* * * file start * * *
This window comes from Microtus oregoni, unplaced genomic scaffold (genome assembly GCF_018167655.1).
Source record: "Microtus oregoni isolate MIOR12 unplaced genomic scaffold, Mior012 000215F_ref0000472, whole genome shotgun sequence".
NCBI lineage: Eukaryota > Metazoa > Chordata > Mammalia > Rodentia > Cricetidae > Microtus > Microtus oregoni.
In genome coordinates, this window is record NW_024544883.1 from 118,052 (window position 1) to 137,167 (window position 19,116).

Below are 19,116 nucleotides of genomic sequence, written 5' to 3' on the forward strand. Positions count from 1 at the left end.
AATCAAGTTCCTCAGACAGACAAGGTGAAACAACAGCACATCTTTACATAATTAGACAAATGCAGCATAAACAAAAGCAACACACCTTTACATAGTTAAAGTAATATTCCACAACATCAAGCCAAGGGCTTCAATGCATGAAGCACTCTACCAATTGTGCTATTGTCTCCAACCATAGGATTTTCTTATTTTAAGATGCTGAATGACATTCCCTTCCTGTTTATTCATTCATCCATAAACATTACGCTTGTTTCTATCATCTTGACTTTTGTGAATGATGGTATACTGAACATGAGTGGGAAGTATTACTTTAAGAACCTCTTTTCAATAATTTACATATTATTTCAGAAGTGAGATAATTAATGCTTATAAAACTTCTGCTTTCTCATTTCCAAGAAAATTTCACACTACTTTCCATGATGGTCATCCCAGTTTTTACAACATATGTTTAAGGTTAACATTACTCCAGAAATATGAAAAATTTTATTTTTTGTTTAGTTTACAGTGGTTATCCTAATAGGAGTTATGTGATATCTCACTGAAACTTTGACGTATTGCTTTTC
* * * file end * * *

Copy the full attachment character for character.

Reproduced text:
This window comes from Microtus oregoni, unplaced genomic scaffold (genome assembly GCF_018167655.1).
Source record: "Microtus oregoni isolate MIOR12 unplaced genomic scaffold, Mior012 000215F_ref0000472, whole genome shotgun sequence".
NCBI lineage: Eukaryota > Metazoa > Chordata > Mammalia > Rodentia > Cricetidae > Microtus > Microtus oregoni.
In genome coordinates, this window is record NW_024544883.1 from 118,052 (window position 1) to 137,167 (window position 19,116).

Below are 19,116 nucleotides of genomic sequence, written 5' to 3' on the forward strand. Positions count from 1 at the left end.
AATCAAGTTCCTCAGACAGACAAGGTGAAACAACAGCACATCTTTACATAATTAGACAAATGCAGCATAAACAAAAGCAACACACCTTTACATAGTTAAAGTAATATTCCACAACATCAAGCCAAGGGCTTCAATGCATGAAGCACTCTACCAATTGTGCTATTGTCTCCAACCATAGGATTTTCTTATTTTAAGATGCTGAATGACATTCCCTTCCTGTTTATTCATTCATCCATAAACATTACGCTTGTTTCTATCATCTTGACTTTTGTGAATGATGGTATACTGAACATGAGTGGGAAGTATTACTTTAAGAACCTCTTTTCAATAATTTACATATTATTTCAGAAGTGAGATAATTAATGCTTATAAAACTTCTGCTTTCTCATTTCCAAGAAAATTTCACACTACTTTCCATGATGGTCATCCCAGTTTTTACAACATATGTTTAAGGTTAACATTACTCCAGAAATATGAAAAATTTTATTTTTTGTTTAGTTTACAGTGGTTATCCTAATAGGAGTTATGTGATATCTCACTGAAACTTTGACGTATTGCTTTTC